Neurotoxicity of polychlorinated biphenyls: structure-activity relationship of individual congeners

Toxicol Appl Pharmacol. 1991 Oct;111(1):33-42. doi: 10.1016/0041-008x(91)90131-w.


Neurotoxicity of Polychlorinated Biphenyls: Structure-Activity Relationship of Individual Congeners, Shain, W., Bush, B., Seegal, R. (1991). Toxicol. Appl. Pharmacol. 111, 33-42. Experimental and epidemiological data indicate that polychlorinated biphenyls (PCBs) may function as neurotoxicants. The mechanism(s) of action of PCBs in the brain is not well understood. One reason for our lack of understanding of PCB action in the central nervous system is that, in general, commercial mixtures of PCBs have been used for these experiments. We used a homogeneous cell line, PC12 cells, to investigate the relative potency of 43 individual PCB congeners. The neurotoxicant action of PCB congeners was measured as a decrease in cell dopamine content. We first described the potency of individual congeners; 2,2'-dichlorobiphenyl was the most potent congener (EC50 = 65 microM). The structure-activity relationships described in these experiments indicated that (i) congeners with ortho- or ortho-, para-chlorine substitutions were most potent; (ii) chlorination in a meta position decreased cell dopamine content in ortho-substituted congeners, but had little effect in ortho-, para-substituted congeners; and (iii) increasing congener chlorination did not correlate with a decrease in potency, though total chlorination of a ring appeared to reduce potency. Second, we determined that potency did not correlate with either cellular PCB content or gas chromatographic retention time. Finally, experiments with 2,2'-dichlorobiphenyl indicated that PCBs and not their metabolites were the toxicants. Thus, PCB congeners decrease cell dopamine content by interaction at specific sites that have preference for ortho- or ortho-, para-substituted congeners. The neurotoxic action of PCBs may occur by a different mechanism than PCB hepato- and immunotoxicity since these effects are most sensitive to non-ortho-substituted, dioxin-like, congeners.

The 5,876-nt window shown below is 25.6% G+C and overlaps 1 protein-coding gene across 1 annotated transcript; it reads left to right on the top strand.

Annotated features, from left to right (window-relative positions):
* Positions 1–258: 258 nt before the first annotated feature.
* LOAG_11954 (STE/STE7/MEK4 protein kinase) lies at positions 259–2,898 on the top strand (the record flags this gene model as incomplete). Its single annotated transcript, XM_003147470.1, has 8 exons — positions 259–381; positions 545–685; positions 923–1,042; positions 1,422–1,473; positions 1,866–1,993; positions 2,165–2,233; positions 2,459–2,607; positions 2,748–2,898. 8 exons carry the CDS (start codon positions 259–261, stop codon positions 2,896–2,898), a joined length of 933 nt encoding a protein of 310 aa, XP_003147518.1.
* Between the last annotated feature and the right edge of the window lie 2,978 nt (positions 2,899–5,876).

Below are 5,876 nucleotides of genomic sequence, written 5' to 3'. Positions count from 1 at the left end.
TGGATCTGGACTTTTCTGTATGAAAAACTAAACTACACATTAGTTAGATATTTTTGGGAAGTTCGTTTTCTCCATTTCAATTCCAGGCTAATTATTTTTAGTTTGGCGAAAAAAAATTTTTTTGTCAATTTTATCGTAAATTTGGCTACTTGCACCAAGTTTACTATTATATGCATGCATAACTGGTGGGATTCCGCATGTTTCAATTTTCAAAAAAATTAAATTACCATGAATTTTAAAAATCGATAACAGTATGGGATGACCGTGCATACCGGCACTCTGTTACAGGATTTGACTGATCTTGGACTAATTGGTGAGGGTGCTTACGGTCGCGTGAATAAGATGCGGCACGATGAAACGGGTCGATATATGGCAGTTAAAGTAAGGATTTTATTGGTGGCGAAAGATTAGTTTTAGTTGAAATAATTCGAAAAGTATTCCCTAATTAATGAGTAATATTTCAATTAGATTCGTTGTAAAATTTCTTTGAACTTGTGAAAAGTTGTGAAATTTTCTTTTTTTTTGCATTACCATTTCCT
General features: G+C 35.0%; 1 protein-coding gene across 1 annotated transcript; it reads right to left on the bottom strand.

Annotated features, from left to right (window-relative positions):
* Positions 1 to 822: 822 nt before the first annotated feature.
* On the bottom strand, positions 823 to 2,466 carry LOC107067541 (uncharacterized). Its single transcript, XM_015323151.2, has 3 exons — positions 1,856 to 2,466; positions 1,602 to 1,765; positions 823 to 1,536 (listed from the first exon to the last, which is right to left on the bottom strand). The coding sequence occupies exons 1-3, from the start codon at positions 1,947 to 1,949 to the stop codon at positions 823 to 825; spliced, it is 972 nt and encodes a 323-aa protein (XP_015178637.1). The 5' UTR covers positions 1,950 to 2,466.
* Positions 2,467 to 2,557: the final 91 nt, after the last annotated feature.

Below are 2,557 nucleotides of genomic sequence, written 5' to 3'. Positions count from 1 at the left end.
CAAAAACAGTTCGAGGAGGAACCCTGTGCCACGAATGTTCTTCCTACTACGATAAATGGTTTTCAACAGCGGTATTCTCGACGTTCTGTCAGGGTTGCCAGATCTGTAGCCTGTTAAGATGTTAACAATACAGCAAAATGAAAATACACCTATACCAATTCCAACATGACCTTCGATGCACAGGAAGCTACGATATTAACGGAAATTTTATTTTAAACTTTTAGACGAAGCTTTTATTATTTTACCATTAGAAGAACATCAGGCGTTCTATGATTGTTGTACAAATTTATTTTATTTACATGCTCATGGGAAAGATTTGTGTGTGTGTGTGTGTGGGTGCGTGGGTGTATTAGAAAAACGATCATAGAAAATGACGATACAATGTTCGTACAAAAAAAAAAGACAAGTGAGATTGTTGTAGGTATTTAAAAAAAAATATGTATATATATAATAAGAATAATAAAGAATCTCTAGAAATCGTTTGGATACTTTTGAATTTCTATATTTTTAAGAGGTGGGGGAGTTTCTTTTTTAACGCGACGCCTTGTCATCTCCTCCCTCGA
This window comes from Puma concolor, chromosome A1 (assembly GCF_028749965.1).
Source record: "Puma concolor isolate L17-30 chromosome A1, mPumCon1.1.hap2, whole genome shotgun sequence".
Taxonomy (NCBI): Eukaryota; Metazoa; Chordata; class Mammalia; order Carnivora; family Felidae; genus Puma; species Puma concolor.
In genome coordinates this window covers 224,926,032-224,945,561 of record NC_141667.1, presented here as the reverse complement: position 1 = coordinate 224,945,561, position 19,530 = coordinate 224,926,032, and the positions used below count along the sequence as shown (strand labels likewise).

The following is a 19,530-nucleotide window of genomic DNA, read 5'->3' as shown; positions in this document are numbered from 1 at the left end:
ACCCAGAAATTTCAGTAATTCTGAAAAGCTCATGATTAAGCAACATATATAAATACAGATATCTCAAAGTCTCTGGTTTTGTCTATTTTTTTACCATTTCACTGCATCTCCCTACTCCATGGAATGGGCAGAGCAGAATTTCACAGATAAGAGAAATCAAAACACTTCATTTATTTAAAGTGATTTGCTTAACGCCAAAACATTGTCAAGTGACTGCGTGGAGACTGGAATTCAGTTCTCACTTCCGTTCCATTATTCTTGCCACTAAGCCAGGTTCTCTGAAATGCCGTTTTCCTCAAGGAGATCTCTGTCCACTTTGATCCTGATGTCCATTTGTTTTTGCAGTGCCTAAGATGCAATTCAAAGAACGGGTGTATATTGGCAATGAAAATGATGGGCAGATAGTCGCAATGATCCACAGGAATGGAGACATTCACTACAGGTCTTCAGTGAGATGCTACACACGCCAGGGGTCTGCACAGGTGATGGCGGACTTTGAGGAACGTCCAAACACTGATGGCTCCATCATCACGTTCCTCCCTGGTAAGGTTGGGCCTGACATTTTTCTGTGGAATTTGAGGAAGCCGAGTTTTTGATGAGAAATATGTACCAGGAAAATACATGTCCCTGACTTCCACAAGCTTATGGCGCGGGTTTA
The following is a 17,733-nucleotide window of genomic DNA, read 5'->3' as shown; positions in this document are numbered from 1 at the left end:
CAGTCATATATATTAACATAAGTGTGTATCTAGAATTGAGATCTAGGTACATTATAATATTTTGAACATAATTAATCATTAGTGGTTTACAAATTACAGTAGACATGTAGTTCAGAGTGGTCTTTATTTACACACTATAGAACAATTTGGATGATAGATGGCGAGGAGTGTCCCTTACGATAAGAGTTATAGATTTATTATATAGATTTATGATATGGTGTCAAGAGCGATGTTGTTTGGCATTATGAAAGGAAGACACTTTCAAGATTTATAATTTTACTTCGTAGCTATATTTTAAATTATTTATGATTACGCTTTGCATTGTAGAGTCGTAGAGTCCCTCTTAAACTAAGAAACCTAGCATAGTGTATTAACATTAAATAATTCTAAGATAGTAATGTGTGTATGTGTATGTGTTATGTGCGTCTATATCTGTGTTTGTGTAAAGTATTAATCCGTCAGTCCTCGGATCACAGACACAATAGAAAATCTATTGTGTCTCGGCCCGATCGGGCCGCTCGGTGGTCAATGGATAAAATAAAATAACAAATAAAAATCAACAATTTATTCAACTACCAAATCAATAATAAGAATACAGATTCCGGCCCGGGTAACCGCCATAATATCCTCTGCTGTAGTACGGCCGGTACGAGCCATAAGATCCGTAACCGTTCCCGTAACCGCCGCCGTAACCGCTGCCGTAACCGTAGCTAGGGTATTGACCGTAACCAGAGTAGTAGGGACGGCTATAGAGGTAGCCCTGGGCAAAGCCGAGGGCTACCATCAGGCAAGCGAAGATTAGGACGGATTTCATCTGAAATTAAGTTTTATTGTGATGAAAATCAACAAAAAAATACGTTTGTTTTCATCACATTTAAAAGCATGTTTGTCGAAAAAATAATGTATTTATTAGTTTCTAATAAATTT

Publication types

  • Research Support, U.S. Gov't, Non-P.H.S.

MeSH terms

  • Animals
  • Dopamine / metabolism
  • Nervous System Diseases / chemically induced*
  • Nervous System Diseases / metabolism
  • PC12 Cells
  • Polychlorinated Biphenyls / adverse effects*
  • Polychlorinated Biphenyls / metabolism
  • Stereoisomerism
  • Structure-Activity Relationship


  • 2,2'-dichlorobiphenyl
  • Polychlorinated Biphenyls
  • Dopamine